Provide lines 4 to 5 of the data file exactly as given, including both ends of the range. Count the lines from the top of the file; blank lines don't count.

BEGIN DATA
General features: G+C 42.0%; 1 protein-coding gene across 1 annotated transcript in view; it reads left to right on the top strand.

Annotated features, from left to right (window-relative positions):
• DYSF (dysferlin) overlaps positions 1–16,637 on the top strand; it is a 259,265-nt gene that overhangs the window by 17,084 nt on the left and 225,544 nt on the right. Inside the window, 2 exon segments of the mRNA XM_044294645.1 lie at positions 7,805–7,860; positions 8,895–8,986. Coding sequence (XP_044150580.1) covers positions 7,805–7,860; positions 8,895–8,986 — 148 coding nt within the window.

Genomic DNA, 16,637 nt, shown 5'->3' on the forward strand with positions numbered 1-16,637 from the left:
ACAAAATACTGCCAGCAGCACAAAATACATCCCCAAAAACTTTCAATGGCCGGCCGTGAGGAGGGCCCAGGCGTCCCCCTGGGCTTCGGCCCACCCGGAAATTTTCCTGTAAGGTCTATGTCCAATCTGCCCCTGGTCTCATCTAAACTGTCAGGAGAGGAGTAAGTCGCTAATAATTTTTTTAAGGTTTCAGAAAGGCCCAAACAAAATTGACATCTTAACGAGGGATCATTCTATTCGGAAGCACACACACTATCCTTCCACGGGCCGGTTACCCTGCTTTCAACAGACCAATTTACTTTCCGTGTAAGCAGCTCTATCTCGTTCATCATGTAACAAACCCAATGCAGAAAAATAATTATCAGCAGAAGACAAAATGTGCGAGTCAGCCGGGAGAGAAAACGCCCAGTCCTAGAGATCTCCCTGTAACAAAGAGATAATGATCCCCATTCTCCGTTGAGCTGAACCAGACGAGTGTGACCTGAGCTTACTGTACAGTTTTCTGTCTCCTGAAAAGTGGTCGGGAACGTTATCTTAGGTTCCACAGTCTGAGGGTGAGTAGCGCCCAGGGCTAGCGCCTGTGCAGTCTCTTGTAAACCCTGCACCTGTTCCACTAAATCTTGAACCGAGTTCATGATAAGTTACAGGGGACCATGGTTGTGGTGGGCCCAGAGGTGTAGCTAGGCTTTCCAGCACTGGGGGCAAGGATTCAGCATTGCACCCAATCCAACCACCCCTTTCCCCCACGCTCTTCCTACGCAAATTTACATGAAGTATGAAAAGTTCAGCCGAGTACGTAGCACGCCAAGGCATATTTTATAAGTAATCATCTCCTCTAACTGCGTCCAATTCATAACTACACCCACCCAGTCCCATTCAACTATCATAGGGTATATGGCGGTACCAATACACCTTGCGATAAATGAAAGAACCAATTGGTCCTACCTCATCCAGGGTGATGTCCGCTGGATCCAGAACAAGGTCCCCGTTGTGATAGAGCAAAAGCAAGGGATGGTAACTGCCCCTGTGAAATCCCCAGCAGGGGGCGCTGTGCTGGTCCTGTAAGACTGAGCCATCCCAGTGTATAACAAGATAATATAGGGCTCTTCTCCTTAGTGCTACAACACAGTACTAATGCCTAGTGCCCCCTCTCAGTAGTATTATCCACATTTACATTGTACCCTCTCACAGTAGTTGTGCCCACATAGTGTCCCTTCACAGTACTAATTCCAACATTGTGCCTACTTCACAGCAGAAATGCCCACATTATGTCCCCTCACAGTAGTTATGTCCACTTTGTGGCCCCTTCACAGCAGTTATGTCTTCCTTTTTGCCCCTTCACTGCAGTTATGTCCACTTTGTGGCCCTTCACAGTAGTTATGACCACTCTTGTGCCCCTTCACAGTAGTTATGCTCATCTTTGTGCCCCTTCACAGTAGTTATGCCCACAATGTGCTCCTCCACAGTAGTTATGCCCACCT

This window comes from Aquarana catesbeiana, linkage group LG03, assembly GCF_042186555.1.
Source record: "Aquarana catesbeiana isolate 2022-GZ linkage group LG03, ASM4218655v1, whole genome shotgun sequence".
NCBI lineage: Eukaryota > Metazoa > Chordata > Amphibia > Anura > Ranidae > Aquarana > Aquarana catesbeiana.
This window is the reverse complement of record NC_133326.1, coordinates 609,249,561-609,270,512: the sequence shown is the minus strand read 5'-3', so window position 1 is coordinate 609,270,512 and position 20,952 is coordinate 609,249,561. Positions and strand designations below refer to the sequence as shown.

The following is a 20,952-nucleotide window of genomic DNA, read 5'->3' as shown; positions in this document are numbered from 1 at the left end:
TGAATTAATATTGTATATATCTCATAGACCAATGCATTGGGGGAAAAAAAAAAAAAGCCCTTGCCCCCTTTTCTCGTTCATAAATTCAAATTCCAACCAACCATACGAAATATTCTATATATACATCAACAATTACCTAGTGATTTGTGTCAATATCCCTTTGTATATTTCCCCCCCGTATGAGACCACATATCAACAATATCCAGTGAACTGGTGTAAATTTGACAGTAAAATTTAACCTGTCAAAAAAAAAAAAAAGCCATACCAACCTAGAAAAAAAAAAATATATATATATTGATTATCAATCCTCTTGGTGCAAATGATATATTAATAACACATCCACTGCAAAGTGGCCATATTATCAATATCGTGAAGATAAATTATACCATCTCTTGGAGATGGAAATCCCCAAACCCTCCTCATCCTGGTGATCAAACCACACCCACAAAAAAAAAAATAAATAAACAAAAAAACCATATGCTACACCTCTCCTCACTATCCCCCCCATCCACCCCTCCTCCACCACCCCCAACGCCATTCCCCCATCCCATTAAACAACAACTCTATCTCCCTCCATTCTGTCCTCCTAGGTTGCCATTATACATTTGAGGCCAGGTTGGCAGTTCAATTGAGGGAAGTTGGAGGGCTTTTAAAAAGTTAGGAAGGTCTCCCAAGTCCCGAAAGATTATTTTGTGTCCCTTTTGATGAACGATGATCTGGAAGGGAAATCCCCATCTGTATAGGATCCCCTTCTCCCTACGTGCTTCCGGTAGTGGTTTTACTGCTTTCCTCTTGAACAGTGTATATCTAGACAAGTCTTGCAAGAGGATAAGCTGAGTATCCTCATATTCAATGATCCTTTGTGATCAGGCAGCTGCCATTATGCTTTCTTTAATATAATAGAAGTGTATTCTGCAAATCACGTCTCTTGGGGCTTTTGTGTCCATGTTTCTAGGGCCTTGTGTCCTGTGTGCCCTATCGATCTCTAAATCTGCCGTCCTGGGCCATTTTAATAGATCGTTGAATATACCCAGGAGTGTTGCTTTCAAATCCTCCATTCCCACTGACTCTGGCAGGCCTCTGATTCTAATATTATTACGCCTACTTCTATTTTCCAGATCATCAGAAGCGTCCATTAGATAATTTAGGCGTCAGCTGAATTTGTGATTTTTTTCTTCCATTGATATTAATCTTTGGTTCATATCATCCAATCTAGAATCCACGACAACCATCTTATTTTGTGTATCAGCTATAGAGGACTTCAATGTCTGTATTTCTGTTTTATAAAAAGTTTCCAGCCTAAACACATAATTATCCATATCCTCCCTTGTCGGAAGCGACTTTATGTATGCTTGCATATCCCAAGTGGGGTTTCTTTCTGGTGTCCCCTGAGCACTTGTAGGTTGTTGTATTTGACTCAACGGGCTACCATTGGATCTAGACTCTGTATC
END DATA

Genomic DNA, 16,637 nt, shown 5'->3' on the forward strand with positions numbered 1-16,637 from the left:
ACAAAATACTGCCAGCAGCACAAAATACATCCCCAAAAACTTTCAATGGCCGGCCGTGAGGAGGGCCCAGGCGTCCCCCTGGGCTTCGGCCCACCCGGAAATTTTCCTGTAAGGTCTATGTCCAATCTGCCCCTGGTCTCATCTAAACTGTCAGGAGAGGAGTAAGTCGCTAATAATTTTTTTAAGGTTTCAGAAAGGCCCAAACAAAATTGACATCTTAACGAGGGATCATTCTATTCGGAAGCACACACACTATCCTTCCACGGGCCGGTTACCCTGCTTTCAACAGACCAATTTACTTTCCGTGTAAGCAGCTCTATCTCGTTCATCATGTAACAAACCCAATGCAGAAAAATAATTATCAGCAGAAGACAAAATGTGCGAGTCAGCCGGGAGAGAAAACGCCCAGTCCTAGAGATCTCCCTGTAACAAAGAGATAATGATCCCCATTCTCCGTTGAGCTGAACCAGACGAGTGTGACCTGAGCTTACTGTACAGTTTTCTGTCTCCTGAAAAGTGGTCGGGAACGTTATCTTAGGTTCCACAGTCTGAGGGTGAGTAGCGCCCAGGGCTAGCGCCTGTGCAGTCTCTTGTAAACCCTGCACCTGTTCCACTAAATCTTGAACCGAGTTCATGATAAGTTACAGGGGACCATGGTTGTGGTGGGCCCAGAGGTGTAGCTAGGCTTTCCAGCACTGGGGGCAAGGATTCAGCATTGCACCCAATCCAACCACCCCTTTCCCCCACGCTCTTCCTACGCAAATTTACATGAAGTATGAAAAGTTCAGCCGAGTACGTAGCACGCCAAGGCATATTTTATAAGTAATCATCTCCTCTAACTGCGTCCAATTCATAACTACACCCACCCAGTCCCATTCAACTATCATAGGGTATATGGCGGTACCAATACACCTTGCGATAAATGAAAGAACCAATTGGTCCTACCTCATCCAGGGTGATGTCCGCTGGATCCAGAACAAGGTCCCCGTTGTGATAGAGCAAAAGCAAGGGATGGTAACTGCCCCTGTGAAATCCCCAGCAGGGGGCGCTGTGCTGGTCCTGTAAGACTGAGCCATCCCAGTGTATAACAAGATAATATAGGGCTCTTCTCCTTAGTGCTACAACACAGTACTAATGCCTAGTGCCCCCTCTCAGTAGTATTATCCACATTTACATTGTACCCTCTCACAGTAGTTGTGCCCACATAGTGTCCCTTCACAGTACTAATTCCAACATTGTGCCTACTTCACAGCAGAAATGCCCACATTATGTCCCCTCACAGTAGTTATGTCCACTTTGTGGCCCCTTCACAGCAGTTATGTCTTCCTTTTTGCCCCTTCACTGCAGTTATGTCCACTTTGTGGCCCTTCACAGTAGTTATGACCACTCTTGTGCCCCTTCACAGTAGTTATGCTCATCTTTGTGCCCCTTCACAGTAGTTATGCCCACAATGTGCTCCTCCACAGTAGTTATGCCCACCT